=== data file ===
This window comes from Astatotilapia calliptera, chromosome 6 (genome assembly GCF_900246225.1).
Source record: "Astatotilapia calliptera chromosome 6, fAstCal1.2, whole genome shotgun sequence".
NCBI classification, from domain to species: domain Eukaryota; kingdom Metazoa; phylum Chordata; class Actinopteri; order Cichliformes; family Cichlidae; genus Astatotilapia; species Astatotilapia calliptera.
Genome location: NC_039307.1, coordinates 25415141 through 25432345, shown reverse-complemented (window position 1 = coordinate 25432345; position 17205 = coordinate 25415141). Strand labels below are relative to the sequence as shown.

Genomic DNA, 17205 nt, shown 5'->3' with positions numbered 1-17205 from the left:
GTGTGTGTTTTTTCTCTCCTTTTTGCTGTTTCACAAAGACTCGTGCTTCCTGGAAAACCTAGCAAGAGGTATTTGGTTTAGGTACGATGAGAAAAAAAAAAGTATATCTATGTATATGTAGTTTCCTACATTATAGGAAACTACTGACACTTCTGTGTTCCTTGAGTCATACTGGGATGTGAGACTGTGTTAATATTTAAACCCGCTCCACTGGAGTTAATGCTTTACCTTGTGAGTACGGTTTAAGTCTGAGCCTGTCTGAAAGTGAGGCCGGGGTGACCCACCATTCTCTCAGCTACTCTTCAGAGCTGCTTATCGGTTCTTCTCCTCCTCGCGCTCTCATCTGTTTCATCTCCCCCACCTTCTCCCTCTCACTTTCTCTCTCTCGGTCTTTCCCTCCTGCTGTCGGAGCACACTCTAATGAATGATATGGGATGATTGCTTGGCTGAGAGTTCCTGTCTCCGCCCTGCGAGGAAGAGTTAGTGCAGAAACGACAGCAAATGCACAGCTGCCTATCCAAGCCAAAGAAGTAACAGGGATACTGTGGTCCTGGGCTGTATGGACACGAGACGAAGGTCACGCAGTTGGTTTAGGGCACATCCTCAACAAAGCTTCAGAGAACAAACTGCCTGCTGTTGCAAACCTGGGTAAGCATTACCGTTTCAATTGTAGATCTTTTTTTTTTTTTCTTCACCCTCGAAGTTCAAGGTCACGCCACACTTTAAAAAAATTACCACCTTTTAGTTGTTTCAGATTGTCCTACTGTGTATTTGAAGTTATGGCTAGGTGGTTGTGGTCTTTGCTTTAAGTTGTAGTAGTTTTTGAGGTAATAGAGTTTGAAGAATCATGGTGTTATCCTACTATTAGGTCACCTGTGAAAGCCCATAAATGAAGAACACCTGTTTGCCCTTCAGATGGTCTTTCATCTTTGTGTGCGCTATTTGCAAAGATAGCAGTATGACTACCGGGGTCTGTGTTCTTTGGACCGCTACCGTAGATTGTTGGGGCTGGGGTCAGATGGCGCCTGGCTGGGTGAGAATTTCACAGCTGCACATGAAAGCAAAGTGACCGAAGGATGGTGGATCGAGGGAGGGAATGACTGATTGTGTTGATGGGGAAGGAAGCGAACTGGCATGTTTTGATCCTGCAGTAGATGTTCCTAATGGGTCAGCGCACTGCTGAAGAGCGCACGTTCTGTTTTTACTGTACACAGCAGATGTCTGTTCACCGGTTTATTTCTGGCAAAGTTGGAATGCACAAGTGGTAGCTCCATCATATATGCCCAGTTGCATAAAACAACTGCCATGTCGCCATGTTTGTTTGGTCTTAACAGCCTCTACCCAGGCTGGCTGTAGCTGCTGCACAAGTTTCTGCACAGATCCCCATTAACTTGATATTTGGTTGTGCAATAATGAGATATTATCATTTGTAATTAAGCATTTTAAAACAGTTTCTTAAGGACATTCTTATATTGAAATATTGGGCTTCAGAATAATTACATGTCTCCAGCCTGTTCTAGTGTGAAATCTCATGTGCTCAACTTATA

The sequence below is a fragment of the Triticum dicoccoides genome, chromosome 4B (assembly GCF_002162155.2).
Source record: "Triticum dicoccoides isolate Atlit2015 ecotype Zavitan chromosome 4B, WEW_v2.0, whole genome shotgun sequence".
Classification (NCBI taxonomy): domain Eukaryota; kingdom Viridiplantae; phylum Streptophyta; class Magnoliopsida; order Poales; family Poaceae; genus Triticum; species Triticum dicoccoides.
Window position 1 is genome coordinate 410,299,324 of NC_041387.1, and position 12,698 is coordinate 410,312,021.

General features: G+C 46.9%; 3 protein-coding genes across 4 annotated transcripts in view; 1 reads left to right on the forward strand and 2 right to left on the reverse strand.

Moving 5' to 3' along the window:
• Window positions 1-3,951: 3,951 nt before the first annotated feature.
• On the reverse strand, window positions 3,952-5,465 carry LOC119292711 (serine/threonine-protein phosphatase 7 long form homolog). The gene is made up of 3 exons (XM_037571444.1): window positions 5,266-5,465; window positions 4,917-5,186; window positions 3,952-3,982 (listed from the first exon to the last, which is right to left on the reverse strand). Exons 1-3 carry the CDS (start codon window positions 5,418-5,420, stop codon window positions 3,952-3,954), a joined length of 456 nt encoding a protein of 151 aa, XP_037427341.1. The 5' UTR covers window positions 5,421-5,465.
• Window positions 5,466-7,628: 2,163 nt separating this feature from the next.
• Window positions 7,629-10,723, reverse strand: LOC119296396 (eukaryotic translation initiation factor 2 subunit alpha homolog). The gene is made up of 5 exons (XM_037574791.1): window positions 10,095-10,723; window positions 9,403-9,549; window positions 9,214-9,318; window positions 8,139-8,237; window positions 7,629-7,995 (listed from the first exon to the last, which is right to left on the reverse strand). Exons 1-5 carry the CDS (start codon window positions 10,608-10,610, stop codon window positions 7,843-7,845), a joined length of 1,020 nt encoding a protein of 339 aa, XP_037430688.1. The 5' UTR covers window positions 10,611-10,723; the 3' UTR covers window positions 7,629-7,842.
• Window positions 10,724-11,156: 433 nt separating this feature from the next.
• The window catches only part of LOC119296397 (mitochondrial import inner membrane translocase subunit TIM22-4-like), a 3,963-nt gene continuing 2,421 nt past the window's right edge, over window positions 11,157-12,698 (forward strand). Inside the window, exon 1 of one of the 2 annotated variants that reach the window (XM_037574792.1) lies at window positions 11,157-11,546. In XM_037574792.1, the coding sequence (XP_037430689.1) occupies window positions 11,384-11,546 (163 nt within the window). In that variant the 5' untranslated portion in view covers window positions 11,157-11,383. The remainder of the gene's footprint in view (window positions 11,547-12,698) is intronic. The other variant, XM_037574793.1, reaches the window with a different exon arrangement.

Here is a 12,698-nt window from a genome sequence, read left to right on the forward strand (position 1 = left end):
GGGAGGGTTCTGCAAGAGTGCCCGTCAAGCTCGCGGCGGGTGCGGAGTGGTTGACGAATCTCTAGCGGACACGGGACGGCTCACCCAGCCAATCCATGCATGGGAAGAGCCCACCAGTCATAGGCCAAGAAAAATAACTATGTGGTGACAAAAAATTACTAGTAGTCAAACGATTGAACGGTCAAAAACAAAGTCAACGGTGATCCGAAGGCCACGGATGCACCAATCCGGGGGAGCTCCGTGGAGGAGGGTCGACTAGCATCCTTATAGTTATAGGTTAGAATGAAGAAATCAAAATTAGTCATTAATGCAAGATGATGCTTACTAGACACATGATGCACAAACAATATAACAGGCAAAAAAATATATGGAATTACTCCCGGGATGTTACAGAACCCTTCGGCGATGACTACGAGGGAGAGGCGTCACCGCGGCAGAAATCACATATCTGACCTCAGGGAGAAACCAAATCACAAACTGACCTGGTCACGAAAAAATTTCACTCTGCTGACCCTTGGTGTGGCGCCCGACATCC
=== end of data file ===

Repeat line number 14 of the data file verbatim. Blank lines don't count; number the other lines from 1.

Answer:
• On the reverse strand, window positions 3,952-5,465 carry LOC119292711 (serine/threonine-protein phosphatase 7 long form homolog). The gene is made up of 3 exons (XM_037571444.1): window positions 5,266-5,465; window positions 4,917-5,186; window positions 3,952-3,982 (listed from the first exon to the last, which is right to left on the reverse strand). Exons 1-3 carry the CDS (start codon window positions 5,418-5,420, stop codon window positions 3,952-3,954), a joined length of 456 nt encoding a protein of 151 aa, XP_037427341.1. The 5' UTR covers window positions 5,421-5,465.